RIA Compliance and Practice Management Blog

RIA Firms With Authorization to Transfer Client Funds May Have Custody

Posted by RIA in a Box

Jan 24, 2017 10:00:00 AM

Form ADV RIA custody disclosureIt has recently been reported that a growing number of registered investment adviser (“RIA”) firms are being deemed to have custody of client funds during regulatory audits conducted by the Securities and Exchange Commission (“SEC”). In these recent instances, the custody scenario is a bit unique and not directly related to traditional RIA custody problem areas such as bill-paying services, check writing authority, online login access to client accounts, trustee or power of attorney, or general partner of a pooled investment vehicle. However, this more recent issue still tie back to a similar root question: does the investment adviser have access to or the ability to obtain client funds while providing investment advisory services?

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Under Rule 206(4)-2 of the Advisers Act, the official definition of “custody” is:

“holding, directly or indirectly, client funds or securities, or having any authority to obtain possession of them. You have custody if a related person holds, directly or indirectly, client funds or securities, or has any authority to obtain possession of them, in connection with advisory services you provide to clients.”

In a number of recent regulatory exam deficiency letters, SEC staff notes that “custody includes any arrangement where an adviser is authorized or permitted to withdraw client funds or securities maintained with a custodian upon the adviser’s instructions to the custodian.” This is particularly relevant to a number of RIA firms given that many traditional client custodian agreements, asset movement authorizations, or standing letters of authorization (“SLOA”) have allowed an adviser to initiate bank wires to accounts held outside the custodian without direct instructions from the client as long the outside account was also titled in the client’s name. However, this issue is gaining more recent scrutiny given that custodians do not often have the ability to enforce such a restriction since the custodian is unable to always confirm that the receiving account is titled in the client’s name. Thus, in some such instances, SEC staff are deeming advisory firms with such authorization to have custody of client funds.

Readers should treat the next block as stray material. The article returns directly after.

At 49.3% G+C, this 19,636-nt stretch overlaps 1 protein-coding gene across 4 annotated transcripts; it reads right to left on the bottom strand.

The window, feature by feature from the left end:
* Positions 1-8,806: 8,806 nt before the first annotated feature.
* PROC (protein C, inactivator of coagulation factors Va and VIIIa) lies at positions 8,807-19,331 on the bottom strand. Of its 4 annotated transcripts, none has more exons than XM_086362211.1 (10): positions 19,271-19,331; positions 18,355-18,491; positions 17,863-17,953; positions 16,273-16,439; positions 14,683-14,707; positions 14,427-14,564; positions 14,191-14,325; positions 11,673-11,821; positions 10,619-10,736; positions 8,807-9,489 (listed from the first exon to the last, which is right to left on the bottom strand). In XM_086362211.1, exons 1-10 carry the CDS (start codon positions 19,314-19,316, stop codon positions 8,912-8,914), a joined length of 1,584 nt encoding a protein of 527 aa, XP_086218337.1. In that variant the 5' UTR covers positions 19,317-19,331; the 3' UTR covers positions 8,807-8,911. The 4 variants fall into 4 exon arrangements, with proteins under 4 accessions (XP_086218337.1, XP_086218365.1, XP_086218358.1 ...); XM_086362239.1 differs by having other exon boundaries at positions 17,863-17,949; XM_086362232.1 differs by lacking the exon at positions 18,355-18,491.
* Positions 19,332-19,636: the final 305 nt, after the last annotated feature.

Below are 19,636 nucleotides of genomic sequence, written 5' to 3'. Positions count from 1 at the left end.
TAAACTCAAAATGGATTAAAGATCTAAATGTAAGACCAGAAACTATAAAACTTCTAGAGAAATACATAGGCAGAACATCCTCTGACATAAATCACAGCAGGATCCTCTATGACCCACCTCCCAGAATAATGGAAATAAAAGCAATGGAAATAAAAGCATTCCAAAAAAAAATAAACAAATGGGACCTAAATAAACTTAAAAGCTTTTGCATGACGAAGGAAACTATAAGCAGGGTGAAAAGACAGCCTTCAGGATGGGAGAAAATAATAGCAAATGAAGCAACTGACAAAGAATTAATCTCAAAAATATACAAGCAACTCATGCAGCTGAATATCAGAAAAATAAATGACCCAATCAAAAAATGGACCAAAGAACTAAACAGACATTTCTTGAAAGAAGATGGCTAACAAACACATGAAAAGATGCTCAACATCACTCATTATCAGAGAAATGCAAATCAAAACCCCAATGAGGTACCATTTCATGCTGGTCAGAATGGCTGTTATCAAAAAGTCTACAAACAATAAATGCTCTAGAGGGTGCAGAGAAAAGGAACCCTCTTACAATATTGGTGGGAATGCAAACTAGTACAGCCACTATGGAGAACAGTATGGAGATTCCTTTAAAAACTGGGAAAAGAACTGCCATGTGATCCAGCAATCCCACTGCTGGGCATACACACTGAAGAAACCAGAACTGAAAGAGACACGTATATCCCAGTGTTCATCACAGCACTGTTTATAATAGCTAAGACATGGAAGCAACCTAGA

Unfortunately, an RIA firm registered with the SEC that has custody of client funds must meet a number of additional regulatory requirements including the need for an outside accounting firm to conduct an annual independent surprise audit. Rule 206(4)-2 further specifies that “the written agreement (with the independent public accountant) must provide for the first examination to occur within six months of becoming subject to this paragraph.” The independent public accountant must than file a Form ADV-E with the SEC within 120 days of the surprise audit.

Given the additional operational risks and regulatory expenses, the vast majority of RIA firms will likely want to avoid being deemed to have custody. The SEC staff and a number of the large industry custodians have confirmed that the Investment Adviser Association (“IAA”) is currently in active discussions with the SEC Division of Investment Management in order to gain more clarity and guidance on the issue. There is optimism that additional guidance will come from the SEC in the near future, however, in the interim, RIA firms should consider taking the following immediate steps:

  1. Review all current custodian agreements and SLOAs to determine if any potential custody issues may exist.
  2. Strongly consider canceling any SLOA instructions with clients that may be problematic.
  3. Communicate as needed with clients to inform them of these needed precautions until further guidance is issued.

As RIA compliance consultants, we strongly encourage all RIA firm principals to continue to actively monitor this developing regulatory issue.

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Topics: RIA Operations, RIA Compliance

RIA in a Box LLC is not a law firm, investment advisory firm, or CPA firm. RIA in a Box LLC does not provide legal advice or opinions to any party or client. You should always consult your relevant regulatory authorities or legal counsel if applicable.

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